The ruler studied his haughty guest thoughtfully. “What is the purpose of your delegation?” he inquired after a while, deciding it was time to bring this Cahokian back from his dark daydreams. 

History, Literature

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11 Comments to “If you can trace your ancestry to the Sun God himself, you should choose your mate carefully”

  1. This sounds so intense and thrilling! Thank you Zoe for being a part of the Thanksgiving Blog Hop and giving us the opportunity to win your book!

  2. Hi, Zoe. I enjoyed the excerpt and am adding this book to my must have list.

    Liked on FB (Tracey D)
    Follow on Twitter (bl0226)

    Thanks,
    Tracey D
    booklover0226 at gmail dot com

  3. Liked your FB page, but I don’t have Twitter. I am intrigued by the story line of this book. If possible, please enter me in the contest for it.

    I love finding new (to me) authors to add to my wish list.
    Thank you for the contest and for sharing your book with us.
    reneebennett35 at yahoo dot com

  4. Oh, this book sounds very intriguing! I would love to read it! I live in O-hi-o so that brings it on home a little! LOL Thanks so much for the awesome giveaway:)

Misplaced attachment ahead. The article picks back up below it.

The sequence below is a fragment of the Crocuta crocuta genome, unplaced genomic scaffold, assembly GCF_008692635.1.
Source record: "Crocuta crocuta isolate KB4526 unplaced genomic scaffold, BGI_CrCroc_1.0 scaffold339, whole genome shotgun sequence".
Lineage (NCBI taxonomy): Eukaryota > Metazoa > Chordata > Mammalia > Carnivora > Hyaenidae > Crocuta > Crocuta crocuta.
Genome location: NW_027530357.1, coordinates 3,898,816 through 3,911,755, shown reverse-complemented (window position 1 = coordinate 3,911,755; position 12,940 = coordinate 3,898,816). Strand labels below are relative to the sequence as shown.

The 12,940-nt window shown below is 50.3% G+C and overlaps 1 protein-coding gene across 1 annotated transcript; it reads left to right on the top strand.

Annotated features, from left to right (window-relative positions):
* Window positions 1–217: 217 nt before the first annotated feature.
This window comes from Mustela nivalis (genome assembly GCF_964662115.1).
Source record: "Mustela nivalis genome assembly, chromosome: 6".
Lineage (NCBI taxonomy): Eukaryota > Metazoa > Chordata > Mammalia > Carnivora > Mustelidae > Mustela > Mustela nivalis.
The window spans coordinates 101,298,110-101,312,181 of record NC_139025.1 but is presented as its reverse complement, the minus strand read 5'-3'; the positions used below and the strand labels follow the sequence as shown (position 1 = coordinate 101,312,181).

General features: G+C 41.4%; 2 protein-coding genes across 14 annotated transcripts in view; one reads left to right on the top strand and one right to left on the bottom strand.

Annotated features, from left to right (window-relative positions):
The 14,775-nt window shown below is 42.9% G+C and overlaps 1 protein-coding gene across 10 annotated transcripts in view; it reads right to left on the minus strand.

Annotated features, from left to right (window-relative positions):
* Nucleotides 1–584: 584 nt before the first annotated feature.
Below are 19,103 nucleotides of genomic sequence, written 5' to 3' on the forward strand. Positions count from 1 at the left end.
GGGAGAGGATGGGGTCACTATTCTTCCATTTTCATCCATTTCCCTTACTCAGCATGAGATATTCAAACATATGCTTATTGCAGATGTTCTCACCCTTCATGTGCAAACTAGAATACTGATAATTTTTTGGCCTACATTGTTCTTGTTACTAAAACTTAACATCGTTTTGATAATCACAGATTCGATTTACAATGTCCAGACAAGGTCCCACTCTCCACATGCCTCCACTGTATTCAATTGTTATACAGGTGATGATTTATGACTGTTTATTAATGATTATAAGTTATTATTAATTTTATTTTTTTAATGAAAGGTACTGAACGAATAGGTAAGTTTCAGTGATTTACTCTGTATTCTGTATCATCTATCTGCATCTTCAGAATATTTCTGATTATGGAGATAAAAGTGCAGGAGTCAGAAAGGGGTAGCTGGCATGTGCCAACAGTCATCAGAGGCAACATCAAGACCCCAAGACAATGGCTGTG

5. Whoops! I forgot to mention that I follow you on FB: Julie Witt, and Twitter: @jwitt33! Sorry!

  6. Thank you for being part of the Thanksgiving Blog Tour.
    I love learning about the history of North America pre Colombian. The Anastazi have always held a deep fascination to me. How a people could disappear from existence. Having some Native American blood, and following the spiritualism have been close to my heart.
    I have placed your book on my gotta have list, and enjoyed the excerpt.
    I am now a Follower on Twitter, and “LIKED” your Facebook page as well.
    Happy Holidays & thank you!

    Darcy
    pommawolf @hotmail.com

  7. Very interesting indeed. Thanks for being part of the Blog Hop.

  8. I have to agree with a previous poster, this sounds intense. It sounds real involved and would probably suck people in. I hope that you have a happy Thanksgiving.
    jessangil at gmail dot com

  9. Zoe,
    This is a tantilizing bit of storytelling! Can’t wait to get the book and read the rest! Thanks for sharing this. I lived in Tecumseh country in Ohio some years ago, am of Choctaw heritage and enjoy researching and writing about the indigenous peoples of America. Recently moved to Arizona and so am beginning wonderful research of the indigenous peoples here: Anasazi, Navaho, Pueblo etc. Fascinating! Also write and illustrate the TeePee Tales I’ve written so far. Have several more in that series to complete. Would love to talk more about Cohokia! Where are you located?

    Marie
    my blog – http://thecobblestonemuse.blogspot.com/
    email – [email protected]

  10. [...] Saadia presents If you can trace your ancestry to the Sun God himself, you should choose your mate carefully posted at Pre-Columbian North America, saying, “I’m the author of a historical novel, [...]